So many people have no idea of how business works. Several have commented that Gilbert, Cleveland, local business owners, etc. "made money off" LeBron, as though that money was made at LeBron's expense or came out of his pocket. Nothing could be further from the truth. LeBron was paid the maximum amount he could be paid under the CBA on every contract he signed with the Cavs. Of course LeBron added tremendous value to the team and the city, but he was paid fairly for it. You could argue that he outperformed his contract, but it wasn't Dan Gilbert who decided how much LeBron could be paid.
And to say the Gilbert pocketed all the money he made from LeBron is just ignorant. He paid salaries well over the cap to try to win a championship. You can fault Gilbert for hiring Danny Ferry as GM who couldn't get the right players to complement LeBron, but you can't argue he wasn't willing to pay for players. You could easily argue (some have) that LeBron made it harder by only signing a three year deal, not giving Ferry the flexibility to make longer term decisions. Look at what Miami did: they tanked two season to get rid of all of their high priced players except Wade just to be able to get 2 max free agents. Gilbert never made LeBron endure that kind of situation.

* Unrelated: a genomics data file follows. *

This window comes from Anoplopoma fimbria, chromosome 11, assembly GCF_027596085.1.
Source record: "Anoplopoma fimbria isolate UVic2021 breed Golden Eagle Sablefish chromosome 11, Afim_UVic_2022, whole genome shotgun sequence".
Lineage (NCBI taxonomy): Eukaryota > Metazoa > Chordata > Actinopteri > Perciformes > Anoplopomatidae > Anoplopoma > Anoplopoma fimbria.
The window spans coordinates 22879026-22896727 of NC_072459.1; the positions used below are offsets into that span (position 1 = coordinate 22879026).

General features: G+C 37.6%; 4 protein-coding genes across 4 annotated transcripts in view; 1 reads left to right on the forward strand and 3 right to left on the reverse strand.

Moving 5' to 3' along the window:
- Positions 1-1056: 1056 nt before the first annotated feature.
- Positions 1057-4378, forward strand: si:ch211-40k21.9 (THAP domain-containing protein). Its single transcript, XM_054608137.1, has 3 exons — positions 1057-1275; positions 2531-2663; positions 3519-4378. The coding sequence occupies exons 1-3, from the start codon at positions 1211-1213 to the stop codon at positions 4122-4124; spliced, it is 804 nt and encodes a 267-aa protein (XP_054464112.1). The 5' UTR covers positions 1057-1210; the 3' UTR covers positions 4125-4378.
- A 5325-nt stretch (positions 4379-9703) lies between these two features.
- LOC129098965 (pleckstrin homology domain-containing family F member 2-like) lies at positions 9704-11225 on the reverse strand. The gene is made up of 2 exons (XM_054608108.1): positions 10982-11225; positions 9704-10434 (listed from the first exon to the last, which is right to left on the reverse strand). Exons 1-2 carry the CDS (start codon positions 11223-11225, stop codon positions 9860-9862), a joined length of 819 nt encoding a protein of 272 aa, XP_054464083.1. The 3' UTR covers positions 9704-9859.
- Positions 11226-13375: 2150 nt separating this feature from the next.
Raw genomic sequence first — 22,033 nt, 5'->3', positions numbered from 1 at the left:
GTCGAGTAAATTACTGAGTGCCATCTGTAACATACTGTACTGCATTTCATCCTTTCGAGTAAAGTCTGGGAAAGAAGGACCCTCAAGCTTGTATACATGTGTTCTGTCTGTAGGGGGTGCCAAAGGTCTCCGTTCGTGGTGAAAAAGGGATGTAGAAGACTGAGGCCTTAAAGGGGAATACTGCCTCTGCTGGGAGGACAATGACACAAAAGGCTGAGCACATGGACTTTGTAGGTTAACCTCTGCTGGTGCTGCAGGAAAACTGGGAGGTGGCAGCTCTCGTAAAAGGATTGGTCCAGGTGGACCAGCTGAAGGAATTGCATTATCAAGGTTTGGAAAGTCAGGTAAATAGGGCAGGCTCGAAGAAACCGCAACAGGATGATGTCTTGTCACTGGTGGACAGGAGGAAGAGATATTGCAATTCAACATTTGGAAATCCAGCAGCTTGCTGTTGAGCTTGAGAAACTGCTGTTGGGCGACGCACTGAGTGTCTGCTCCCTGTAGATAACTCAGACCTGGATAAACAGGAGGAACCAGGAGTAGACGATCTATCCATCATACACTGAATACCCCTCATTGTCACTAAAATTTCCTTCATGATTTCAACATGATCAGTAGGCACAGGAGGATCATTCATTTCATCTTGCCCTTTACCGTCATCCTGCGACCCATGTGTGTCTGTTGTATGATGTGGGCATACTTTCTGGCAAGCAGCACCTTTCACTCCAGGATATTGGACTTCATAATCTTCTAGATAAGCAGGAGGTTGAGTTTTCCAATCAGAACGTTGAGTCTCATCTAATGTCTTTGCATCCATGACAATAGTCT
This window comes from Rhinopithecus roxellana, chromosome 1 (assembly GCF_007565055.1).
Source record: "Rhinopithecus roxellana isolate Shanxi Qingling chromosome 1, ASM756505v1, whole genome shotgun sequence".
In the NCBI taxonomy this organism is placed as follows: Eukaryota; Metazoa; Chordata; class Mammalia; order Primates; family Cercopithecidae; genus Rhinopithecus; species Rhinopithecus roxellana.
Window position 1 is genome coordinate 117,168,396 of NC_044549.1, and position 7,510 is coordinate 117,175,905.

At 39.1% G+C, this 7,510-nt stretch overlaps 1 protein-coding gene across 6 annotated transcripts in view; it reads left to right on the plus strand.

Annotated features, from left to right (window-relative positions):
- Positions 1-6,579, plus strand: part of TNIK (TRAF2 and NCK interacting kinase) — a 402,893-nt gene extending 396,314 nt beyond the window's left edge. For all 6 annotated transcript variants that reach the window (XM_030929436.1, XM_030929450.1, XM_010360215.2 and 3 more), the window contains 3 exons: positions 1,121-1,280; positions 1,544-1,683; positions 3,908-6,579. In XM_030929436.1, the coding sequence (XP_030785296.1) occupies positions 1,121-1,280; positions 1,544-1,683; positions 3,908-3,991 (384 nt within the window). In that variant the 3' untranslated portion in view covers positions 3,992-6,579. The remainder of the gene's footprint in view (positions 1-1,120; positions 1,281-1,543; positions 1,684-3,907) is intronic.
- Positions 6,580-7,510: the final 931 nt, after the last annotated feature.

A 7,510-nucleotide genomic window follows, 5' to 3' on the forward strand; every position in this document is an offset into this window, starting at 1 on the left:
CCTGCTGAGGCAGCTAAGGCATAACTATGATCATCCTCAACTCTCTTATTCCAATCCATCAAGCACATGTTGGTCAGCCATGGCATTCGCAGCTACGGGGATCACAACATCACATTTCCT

LeBron leaving is not the issue. Yes, he was supposed to be the hometown hero who would bring us a championship, who would stay here and win at home instead of leaving as so many before him did. Ultimately he decided he had a better chance to win elsewhere and he left, as was his right. Even if he left because he didn't want to be here, or because he wanted to party on South Beach, or just to play with his friends, all of those reasons are his right also. He was a free agent, and he acted accordingly.
It was the classless way he did so that angers most of us. Calling it "The Decision", just like "The Shot" and "The Drive" and "The Fumble." LeBron grew up here: he knows better. He knows what that kind of wording means to us. That narcissistic ESPN special is something Magic, Kareem, Michael, Bird, Dr. J, Kobe, Shaq, etc. would never have done. LeBron wants to be considered in the same class of all of those great players, but he isn't carrying himself the way they did.
LeBron had two choices: stay and be the man, or go and be part of a trio. He took the easy out. That's not what being the man is all about. And if you think Cleveland fans are being hard on him, you should read what they're saying in NYC.
© 2014 Cleveland Scene:
1468 West Ninth Street, Suite 805, Cleveland, OH 44113, (216) 241-7550
Logos and trademarks on this site are property of their respective owners.
Website powered by Foundation